proceedings with fundamentally different goals. As the Supreme Court has explained,
"[w]hereas the aim of a Chapter 7 liquidation is the prompt closure and distribution
of the debtor's estate, Chapter 11 provides for reorganization with the aim of
rehabilitating the debtor and avoiding forfeitures by creditors." Pioneer Inv. Serv. Co.
v. Brunswick Assoc. Ltd. P'ship, 507 U.S. 380, 389 (1993); see also United States v.
Whiting Pools, Inc., 462 U.S. 198, 203 (1983) (under Chapter 11 "a troubled
enterprise may be restructured to enable it to operate successfully in the future").
The Bankruptcy Code regulates Chapter 7 liquidation proceedings, dictating the
order in which claims are to be paid, see 11 U.S.C. 726, and defining the duties of
a Chapter 7 trustee. See 11 U.S.C. 704. The obligations of a Chapter 7 trustee differ
in some significant respects from those of a Chapter 11 trustee. While the Chapter 11
trustee is involved with reorganization of the business, the Chapter 7 trustee is
entrusted with "collect[ing] and reduc[ing] to money the property of the estate for
which such trustee serves, and clos[ing] such estate as expeditiously as is compatible
with the best interests of parties in interest." 11 U.S.C. 704(a)(1); cf. 11 U.S.C.
1106 (duties for Chapter 11 trustee).
4Section 158(a) describes the appellate jurisdiction of district courts in
bankruptcy matters and provides in relevant part, "[t]he district courts of the United
States shall have jurisdiction to hear appeals (1) from final judgments, orders, and
decrees; . . . and (3) with leave of the court, from other interlocutory orders and
decrees" of bankruptcy court judges.
Although the parties focus primarily on the district court's jurisdiction, the first
issue for us is whether we have jurisdiction over the appeal. We have an independent
obligation to examine our jurisdiction and must address any jurisdictional problems
we perceive even if the issue has not been raised by the parties. Int'l Ass'n of
Firefighters v. City of Clayton, 320 F.3d 849, 850 (8th Cir. 2003), citing FW/PBS,
Inc. v. City of Dallas, 493 U.S. 215, 231 (1990); Yukon Energy Corp. v. Brandon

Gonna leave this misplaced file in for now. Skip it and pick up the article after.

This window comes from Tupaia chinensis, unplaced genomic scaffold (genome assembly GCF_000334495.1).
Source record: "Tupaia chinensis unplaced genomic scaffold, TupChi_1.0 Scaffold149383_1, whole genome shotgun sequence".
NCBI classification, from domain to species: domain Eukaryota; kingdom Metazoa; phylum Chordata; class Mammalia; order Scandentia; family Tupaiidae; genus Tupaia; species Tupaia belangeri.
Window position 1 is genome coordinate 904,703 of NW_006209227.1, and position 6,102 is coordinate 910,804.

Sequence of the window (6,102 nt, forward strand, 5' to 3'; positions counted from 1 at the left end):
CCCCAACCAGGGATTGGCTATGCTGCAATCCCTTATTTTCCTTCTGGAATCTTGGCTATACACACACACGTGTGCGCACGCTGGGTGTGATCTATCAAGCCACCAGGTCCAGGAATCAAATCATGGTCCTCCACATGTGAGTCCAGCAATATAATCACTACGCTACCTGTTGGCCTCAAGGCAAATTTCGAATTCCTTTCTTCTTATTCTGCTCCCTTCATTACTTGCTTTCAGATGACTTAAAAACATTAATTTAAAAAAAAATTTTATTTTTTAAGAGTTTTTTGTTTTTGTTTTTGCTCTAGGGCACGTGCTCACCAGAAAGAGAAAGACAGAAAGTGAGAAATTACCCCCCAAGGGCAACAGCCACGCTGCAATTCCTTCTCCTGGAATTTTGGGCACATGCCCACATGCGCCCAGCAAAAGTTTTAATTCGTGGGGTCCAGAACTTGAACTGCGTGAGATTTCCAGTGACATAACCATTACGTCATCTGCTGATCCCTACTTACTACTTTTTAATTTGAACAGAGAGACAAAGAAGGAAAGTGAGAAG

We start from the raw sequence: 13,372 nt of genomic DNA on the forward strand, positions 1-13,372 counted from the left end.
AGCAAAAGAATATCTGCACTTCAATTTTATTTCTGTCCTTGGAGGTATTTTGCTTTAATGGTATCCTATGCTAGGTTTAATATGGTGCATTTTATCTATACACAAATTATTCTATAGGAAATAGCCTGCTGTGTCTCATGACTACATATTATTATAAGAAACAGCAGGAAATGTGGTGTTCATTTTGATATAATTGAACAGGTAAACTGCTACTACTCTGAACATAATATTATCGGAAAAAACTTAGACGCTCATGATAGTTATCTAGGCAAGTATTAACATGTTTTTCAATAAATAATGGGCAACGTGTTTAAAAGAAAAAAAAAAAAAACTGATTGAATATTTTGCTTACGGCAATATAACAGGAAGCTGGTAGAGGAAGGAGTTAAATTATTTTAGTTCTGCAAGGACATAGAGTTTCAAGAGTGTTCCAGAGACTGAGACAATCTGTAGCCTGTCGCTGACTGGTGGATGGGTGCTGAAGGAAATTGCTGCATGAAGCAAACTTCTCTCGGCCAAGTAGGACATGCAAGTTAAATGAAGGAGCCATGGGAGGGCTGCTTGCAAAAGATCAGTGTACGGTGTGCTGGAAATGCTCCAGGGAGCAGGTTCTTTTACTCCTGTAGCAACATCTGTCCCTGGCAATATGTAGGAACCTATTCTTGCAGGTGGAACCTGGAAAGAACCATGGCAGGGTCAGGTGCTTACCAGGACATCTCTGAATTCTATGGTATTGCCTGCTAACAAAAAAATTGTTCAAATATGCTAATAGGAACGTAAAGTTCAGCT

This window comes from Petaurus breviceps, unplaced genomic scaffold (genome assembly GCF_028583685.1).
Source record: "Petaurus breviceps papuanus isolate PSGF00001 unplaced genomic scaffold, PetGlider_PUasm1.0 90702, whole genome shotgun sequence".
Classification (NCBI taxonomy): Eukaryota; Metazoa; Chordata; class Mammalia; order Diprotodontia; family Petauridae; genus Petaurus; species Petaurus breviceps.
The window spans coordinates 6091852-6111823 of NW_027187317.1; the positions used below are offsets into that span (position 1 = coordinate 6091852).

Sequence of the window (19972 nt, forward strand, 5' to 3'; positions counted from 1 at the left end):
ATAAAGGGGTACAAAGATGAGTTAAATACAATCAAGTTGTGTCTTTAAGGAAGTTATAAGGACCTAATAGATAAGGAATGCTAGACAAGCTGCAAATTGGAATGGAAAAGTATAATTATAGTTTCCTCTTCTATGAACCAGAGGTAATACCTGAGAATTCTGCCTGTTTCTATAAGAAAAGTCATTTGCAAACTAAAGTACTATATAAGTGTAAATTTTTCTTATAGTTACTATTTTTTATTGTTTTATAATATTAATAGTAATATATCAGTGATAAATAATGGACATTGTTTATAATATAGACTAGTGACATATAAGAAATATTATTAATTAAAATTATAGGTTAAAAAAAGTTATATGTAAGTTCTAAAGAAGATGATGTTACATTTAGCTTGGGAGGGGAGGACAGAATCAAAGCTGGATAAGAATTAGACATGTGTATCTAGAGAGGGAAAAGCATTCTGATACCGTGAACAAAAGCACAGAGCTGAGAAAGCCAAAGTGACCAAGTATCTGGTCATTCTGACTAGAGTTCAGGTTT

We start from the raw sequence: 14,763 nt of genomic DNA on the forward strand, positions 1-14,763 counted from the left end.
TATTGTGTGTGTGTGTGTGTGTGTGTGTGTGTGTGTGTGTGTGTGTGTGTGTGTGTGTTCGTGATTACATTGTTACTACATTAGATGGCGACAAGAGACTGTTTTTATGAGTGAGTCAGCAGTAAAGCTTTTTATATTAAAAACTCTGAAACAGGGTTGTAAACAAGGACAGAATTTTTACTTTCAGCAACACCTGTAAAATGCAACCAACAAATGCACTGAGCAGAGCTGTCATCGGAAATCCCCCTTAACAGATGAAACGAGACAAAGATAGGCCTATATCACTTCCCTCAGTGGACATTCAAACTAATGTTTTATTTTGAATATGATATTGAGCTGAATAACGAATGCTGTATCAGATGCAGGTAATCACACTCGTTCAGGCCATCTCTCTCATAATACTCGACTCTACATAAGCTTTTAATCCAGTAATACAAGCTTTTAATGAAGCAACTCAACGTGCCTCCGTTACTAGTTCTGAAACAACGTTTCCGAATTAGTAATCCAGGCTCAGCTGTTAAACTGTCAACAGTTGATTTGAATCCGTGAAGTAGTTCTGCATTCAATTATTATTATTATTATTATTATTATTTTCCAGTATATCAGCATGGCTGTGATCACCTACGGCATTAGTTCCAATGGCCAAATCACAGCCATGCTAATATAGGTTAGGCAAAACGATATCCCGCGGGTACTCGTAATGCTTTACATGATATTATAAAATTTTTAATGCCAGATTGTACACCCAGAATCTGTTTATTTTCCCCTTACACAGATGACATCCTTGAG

Inv., Inc. (In re Yukon Energy Corp.), 138 F.3d 1254, 1258 (8th Cir. 1998).
Jurisdiction over bankruptcy appeals is governed by 28 U.S.C. 158. Our
jurisdiction over appeals from the district court in bankruptcy matters extends to "final
decisions, judgments, orders, and decrees" entered by the district court under
158(a).4 28 U.S.C. 158(d)(1); see also Kubicik v. Apex Oil Co. (In re Apex Oil
Co.), 884 F.2d 343, 346 (8th Cir. 1989). Although district courts have discretion to
hear appeals from interlocutory bankruptcy court orders under 158(a), our review
is limited to final orders. See In re Yukon Energy Corp., 138 F.3d at 1258, citing In
re Woods Farmers Co-op. Elevator Co., 983 F.2d 125, 127 (8th Cir. 1993). Our
jurisdiction therefore depends on whether the bankruptcy court order which the plans
seek to appeal was a final appealable order. See Gaines v. Nelson (In re Gaines), 932
F.2d 729, 731 (8th Cir. 1991); In re Apex Oil Co., 884 F.2d at 346-47.
To determine the finality of a bankruptcy court order we consider "the extent
to which (1) the order leaves the bankruptcy court nothing to do but execute the order;
(2) the extent to which delay in obtaining review would prevent the aggrieved party
from obtaining effective relief; (3) the extent to which a later reversal on [the
contested] issue would require recommencement of the entire proceeding." Official
Comm. of Unsecured Creditors v. Farmland Indus., Inc. (In re Farmland Indus.), 397
F.3d 647, 650 (8th Cir. 2005) (internal marks and citations omitted). Although this
standard is more flexible than in nonbankruptcy contexts, an order entered before the
conclusion of a bankruptcy case is not subject to review under 158(d) unless it
finally resolves a discrete segment of the underlying proceeding. Id. at 649-50, citing
In re Woods Farmers Co-op. Elevator Co., 983 F.2d at 127.
The plans contend that all three factors are met here, arguing that the order
denying their show cause motion finally resolved a discrete dispute over their right to
contributions under a prior order, that the plans may be prejudiced by delay in
resolution of their appeal, and that reversal would require recommencement of the
bankruptcy proceedings. The trustee responds that none of the three finality factors
are present, for the order denying the motion to show cause did not dispose of the
plans' claim for unpaid contributions and even if the order were to be reversed, that
would not lead to reopening of the bankruptcy proceedings. He further argues that
effective relief will only be available through allowance, disallowance, or payment of
the plans' claim which depends on the outcome of the bankruptcy proceedings, not on
a court finding of contempt.
Denial of the show cause order did not leave the bankruptcy court with nothing
more to do than execute the order. There remained the Chapter 7 bankruptcy case and
a separate adversary proceeding for unpaid contributions. See In re Gaines, 932 F.2d
at 732. While ongoing bankruptcy proceedings do not preclude review of an order
which finally adjudicates a relevant unit of the case, see McGinnis v. Jenkins &
Assoc., Inc. (In re McGinnis), 296 F.3d 730, 731 (8th Cir. 2002) (per curiam), the
denial of the show cause motion here did not resolve any discrete segment of the
bankruptcy proceedings. See In re Woods Farmers Co-op. Elevator Co., 983 F.2d at
127. The order did not dispose of the plans' claim for unpaid contributions, but
instead decided that the issue would be more appropriately determined through the
separate adversary proceeding. Further action was thus scheduled to resolve the status